Attending the ACRL/NY 2020 Symposium was a wonderful opportunity to discover all of the unique ways in which library professionals around the country are introducing their users and peers to a myriad of resources and ideas surrounding civic engagement. Though the conference took on a new virtual platform this year, it was carefully divided into five sessions with coinciding breaks, with each session featuring presentations of various lengths and topics so that viewers remained hooked.
Personally, the insight I gained from the number of presentations has been relevant both to my professional and educational trajectory. My full-time position within the Access Services department at an academic institution is defined mainly through customer service and minute-by-minute human interactions with our user community. The information accumulated at the conference, combined with the constant user engagement required by my job, put a new light on ways in which I can set forth civic engagement discussion and opportunities with users. I am now interested in pursuing ways in which we can involve our users with the local community, particularly since the institution is located in a rather destitute neighborhood of the Bronx.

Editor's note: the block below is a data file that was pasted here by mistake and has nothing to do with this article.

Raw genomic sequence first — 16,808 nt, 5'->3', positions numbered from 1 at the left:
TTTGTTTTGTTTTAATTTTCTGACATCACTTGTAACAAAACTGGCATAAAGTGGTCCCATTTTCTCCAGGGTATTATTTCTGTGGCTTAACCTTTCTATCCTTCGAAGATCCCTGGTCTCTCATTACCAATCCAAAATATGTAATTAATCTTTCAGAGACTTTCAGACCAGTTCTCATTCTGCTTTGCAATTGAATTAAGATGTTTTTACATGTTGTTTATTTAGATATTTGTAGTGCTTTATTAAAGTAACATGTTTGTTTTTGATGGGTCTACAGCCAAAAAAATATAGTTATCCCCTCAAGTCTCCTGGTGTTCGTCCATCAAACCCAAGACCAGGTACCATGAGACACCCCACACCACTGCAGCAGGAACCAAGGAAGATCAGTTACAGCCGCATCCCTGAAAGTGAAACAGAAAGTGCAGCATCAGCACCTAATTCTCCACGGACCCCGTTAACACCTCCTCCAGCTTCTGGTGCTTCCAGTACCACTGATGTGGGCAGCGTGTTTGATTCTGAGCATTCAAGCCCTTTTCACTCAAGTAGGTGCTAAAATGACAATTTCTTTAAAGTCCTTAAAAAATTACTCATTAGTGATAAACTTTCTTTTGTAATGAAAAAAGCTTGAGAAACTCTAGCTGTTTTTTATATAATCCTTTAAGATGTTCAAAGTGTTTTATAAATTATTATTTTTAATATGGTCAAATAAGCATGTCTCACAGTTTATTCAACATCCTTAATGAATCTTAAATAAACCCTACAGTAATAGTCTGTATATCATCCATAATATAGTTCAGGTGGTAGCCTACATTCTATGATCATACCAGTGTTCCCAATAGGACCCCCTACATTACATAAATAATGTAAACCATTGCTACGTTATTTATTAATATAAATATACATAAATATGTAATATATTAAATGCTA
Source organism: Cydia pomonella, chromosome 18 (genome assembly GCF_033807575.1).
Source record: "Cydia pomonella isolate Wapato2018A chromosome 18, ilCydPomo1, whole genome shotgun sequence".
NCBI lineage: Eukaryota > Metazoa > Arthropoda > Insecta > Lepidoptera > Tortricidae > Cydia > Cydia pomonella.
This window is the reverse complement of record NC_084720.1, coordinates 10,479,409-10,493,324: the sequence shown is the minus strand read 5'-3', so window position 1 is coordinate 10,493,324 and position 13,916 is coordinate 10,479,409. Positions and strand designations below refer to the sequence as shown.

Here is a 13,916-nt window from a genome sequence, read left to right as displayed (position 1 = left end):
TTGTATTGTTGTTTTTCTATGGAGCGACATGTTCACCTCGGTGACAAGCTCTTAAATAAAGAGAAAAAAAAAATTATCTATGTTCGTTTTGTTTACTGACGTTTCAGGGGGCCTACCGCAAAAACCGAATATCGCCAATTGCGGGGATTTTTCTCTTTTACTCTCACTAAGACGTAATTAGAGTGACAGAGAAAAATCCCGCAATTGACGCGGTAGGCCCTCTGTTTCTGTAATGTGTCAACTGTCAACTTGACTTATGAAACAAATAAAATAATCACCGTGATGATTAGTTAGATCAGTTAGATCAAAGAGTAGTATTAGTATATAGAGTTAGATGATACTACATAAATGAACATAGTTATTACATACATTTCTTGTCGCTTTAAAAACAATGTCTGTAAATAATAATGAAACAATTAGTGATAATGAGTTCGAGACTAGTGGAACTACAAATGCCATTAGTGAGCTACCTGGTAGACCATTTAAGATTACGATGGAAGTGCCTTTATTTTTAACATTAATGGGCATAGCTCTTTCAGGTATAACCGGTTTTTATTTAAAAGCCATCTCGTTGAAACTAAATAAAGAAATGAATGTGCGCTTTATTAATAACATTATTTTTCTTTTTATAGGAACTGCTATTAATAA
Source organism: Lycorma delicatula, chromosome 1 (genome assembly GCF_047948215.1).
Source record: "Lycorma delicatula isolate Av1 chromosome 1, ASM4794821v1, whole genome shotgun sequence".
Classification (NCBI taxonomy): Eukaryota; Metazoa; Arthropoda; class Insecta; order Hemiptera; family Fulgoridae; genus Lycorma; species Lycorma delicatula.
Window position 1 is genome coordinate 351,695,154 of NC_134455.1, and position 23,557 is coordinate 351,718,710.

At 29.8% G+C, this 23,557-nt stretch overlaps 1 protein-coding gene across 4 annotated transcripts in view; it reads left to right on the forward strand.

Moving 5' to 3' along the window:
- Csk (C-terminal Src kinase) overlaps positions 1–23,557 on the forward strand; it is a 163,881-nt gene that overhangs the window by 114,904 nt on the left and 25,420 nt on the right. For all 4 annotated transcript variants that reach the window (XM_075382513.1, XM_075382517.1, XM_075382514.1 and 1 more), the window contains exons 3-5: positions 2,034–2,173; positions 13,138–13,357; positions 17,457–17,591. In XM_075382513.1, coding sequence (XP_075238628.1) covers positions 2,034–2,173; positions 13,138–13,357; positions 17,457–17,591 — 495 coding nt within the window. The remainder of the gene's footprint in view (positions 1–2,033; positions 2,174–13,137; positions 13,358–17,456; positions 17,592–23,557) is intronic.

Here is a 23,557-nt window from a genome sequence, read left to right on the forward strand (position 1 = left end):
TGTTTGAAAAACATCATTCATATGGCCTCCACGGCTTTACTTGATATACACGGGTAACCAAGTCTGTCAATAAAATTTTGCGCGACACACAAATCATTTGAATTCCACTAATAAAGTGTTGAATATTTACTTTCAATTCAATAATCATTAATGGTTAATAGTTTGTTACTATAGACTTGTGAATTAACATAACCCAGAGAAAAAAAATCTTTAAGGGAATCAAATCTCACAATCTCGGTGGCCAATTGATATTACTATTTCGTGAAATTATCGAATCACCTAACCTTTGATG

Though every presentation shed light on innovative ideas and experiences, I found a continuous theme threaded throughout the day from the message of the presentation, “Neutral No Longer: A Call for Libraries and Librarians to Push Against the ‘Safety Net.’” I have heard whispers from my peers and readings about dismantling the industry standard of a neutrally established library. I have often thought to myself about how one could go about providing a collection dedicated to activism or civic engagement, without setting a precedent of bias or censorship. The message of this presentation provided relief for my muddled thoughts and its message rang clear throughout the day: the work of librarians is embedded in social justice and it is our responsibility to see this through.